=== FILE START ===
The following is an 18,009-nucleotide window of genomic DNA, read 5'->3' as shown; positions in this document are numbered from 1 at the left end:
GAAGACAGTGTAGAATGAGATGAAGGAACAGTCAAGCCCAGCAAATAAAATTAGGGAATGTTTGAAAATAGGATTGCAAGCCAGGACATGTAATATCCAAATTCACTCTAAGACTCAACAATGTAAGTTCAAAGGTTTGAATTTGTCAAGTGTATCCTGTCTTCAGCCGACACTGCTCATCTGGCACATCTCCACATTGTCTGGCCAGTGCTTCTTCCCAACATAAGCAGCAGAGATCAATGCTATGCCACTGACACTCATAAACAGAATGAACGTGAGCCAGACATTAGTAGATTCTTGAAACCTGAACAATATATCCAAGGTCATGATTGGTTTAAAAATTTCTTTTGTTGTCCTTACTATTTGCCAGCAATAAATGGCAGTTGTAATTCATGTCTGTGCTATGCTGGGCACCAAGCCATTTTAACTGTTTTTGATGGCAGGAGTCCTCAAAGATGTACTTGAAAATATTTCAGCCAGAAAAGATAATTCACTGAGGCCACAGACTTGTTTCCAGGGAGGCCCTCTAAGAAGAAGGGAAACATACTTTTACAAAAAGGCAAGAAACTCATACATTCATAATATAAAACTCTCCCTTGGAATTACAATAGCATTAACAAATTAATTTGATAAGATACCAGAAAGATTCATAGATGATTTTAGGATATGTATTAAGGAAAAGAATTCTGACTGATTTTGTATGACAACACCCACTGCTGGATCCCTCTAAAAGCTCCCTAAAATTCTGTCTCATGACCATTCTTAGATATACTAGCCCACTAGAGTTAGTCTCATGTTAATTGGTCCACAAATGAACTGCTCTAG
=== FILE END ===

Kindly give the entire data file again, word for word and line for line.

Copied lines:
The following is an 18,009-nucleotide window of genomic DNA, read 5'->3' as shown; positions in this document are numbered from 1 at the left end:
GAAGACAGTGTAGAATGAGATGAAGGAACAGTCAAGCCCAGCAAATAAAATTAGGGAATGTTTGAAAATAGGATTGCAAGCCAGGACATGTAATATCCAAATTCACTCTAAGACTCAACAATGTAAGTTCAAAGGTTTGAATTTGTCAAGTGTATCCTGTCTTCAGCCGACACTGCTCATCTGGCACATCTCCACATTGTCTGGCCAGTGCTTCTTCCCAACATAAGCAGCAGAGATCAATGCTATGCCACTGACACTCATAAACAGAATGAACGTGAGCCAGACATTAGTAGATTCTTGAAACCTGAACAATATATCCAAGGTCATGATTGGTTTAAAAATTTCTTTTGTTGTCCTTACTATTTGCCAGCAATAAATGGCAGTTGTAATTCATGTCTGTGCTATGCTGGGCACCAAGCCATTTTAACTGTTTTTGATGGCAGGAGTCCTCAAAGATGTACTTGAAAATATTTCAGCCAGAAAAGATAATTCACTGAGGCCACAGACTTGTTTCCAGGGAGGCCCTCTAAGAAGAAGGGAAACATACTTTTACAAAAAGGCAAGAAACTCATACATTCATAATATAAAACTCTCCCTTGGAATTACAATAGCATTAACAAATTAATTTGATAAGATACCAGAAAGATTCATAGATGATTTTAGGATATGTATTAAGGAAAAGAATTCTGACTGATTTTGTATGACAACACCCACTGCTGGATCCCTCTAAAAGCTCCCTAAAATTCTGTCTCATGACCATTCTTAGATATACTAGCCCACTAGAGTTAGTCTCATGTTAATTGGTCCACAAATGAACTGCTCTAG